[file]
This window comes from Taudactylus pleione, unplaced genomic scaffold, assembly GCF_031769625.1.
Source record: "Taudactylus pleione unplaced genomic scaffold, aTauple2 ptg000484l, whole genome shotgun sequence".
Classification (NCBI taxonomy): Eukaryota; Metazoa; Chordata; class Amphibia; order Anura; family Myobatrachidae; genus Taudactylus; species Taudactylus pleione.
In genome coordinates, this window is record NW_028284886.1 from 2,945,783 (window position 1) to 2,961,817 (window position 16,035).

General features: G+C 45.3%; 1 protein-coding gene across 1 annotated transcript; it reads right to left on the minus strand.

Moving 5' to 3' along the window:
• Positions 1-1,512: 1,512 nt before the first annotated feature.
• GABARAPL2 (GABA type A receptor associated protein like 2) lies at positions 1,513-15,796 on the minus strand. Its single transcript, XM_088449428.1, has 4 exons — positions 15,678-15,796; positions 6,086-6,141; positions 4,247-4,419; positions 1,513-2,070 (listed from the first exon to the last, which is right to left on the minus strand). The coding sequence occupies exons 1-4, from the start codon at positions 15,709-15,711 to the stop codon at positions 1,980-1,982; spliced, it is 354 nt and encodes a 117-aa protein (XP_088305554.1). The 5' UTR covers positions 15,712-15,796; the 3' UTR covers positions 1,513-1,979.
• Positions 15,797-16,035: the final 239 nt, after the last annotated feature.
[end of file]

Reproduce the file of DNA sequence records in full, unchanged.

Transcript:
This window comes from Taudactylus pleione, unplaced genomic scaffold, assembly GCF_031769625.1.
Source record: "Taudactylus pleione unplaced genomic scaffold, aTauple2 ptg000484l, whole genome shotgun sequence".
Classification (NCBI taxonomy): Eukaryota; Metazoa; Chordata; class Amphibia; order Anura; family Myobatrachidae; genus Taudactylus; species Taudactylus pleione.
In genome coordinates, this window is record NW_028284886.1 from 2,945,783 (window position 1) to 2,961,817 (window position 16,035).

General features: G+C 45.3%; 1 protein-coding gene across 1 annotated transcript; it reads right to left on the minus strand.

Moving 5' to 3' along the window:
• Positions 1-1,512: 1,512 nt before the first annotated feature.
• GABARAPL2 (GABA type A receptor associated protein like 2) lies at positions 1,513-15,796 on the minus strand. Its single transcript, XM_088449428.1, has 4 exons — positions 15,678-15,796; positions 6,086-6,141; positions 4,247-4,419; positions 1,513-2,070 (listed from the first exon to the last, which is right to left on the minus strand). The coding sequence occupies exons 1-4, from the start codon at positions 15,709-15,711 to the stop codon at positions 1,980-1,982; spliced, it is 354 nt and encodes a 117-aa protein (XP_088305554.1). The 5' UTR covers positions 15,712-15,796; the 3' UTR covers positions 1,513-1,979.
• Positions 15,797-16,035: the final 239 nt, after the last annotated feature.